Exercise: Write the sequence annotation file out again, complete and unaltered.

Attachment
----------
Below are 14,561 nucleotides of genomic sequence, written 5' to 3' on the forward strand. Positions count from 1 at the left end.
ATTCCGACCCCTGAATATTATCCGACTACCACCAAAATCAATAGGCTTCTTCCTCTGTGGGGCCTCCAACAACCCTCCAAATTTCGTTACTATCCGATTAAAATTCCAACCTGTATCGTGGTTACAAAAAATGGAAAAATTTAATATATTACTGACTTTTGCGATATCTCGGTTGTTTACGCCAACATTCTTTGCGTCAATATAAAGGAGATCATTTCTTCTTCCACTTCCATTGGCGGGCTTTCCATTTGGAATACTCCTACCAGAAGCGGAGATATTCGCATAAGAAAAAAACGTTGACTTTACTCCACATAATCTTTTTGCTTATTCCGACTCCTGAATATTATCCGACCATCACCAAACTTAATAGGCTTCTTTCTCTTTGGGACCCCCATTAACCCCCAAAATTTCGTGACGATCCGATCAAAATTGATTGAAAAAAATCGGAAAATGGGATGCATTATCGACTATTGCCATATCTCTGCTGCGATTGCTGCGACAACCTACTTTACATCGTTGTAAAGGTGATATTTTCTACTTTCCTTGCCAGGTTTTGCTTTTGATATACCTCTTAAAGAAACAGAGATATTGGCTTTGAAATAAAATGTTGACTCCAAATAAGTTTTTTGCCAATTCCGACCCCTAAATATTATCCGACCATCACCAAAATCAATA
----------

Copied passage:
Below are 14,561 nucleotides of genomic sequence, written 5' to 3' on the forward strand. Positions count from 1 at the left end.
ATTCCGACCCCTGAATATTATCCGACTACCACCAAAATCAATAGGCTTCTTCCTCTGTGGGGCCTCCAACAACCCTCCAAATTTCGTTACTATCCGATTAAAATTCCAACCTGTATCGTGGTTACAAAAAATGGAAAAATTTAATATATTACTGACTTTTGCGATATCTCGGTTGTTTACGCCAACATTCTTTGCGTCAATATAAAGGAGATCATTTCTTCTTCCACTTCCATTGGCGGGCTTTCCATTTGGAATACTCCTACCAGAAGCGGAGATATTCGCATAAGAAAAAAACGTTGACTTTACTCCACATAATCTTTTTGCTTATTCCGACTCCTGAATATTATCCGACCATCACCAAACTTAATAGGCTTCTTTCTCTTTGGGACCCCCATTAACCCCCAAAATTTCGTGACGATCCGATCAAAATTGATTGAAAAAAATCGGAAAATGGGATGCATTATCGACTATTGCCATATCTCTGCTGCGATTGCTGCGACAACCTACTTTACATCGTTGTAAAGGTGATATTTTCTACTTTCCTTGCCAGGTTTTGCTTTTGATATACCTCTTAAAGAAACAGAGATATTGGCTTTGAAATAAAATGTTGACTCCAAATAAGTTTTTTGCCAATTCCGACCCCTAAATATTATCCGACCATCACCAAAATCAATA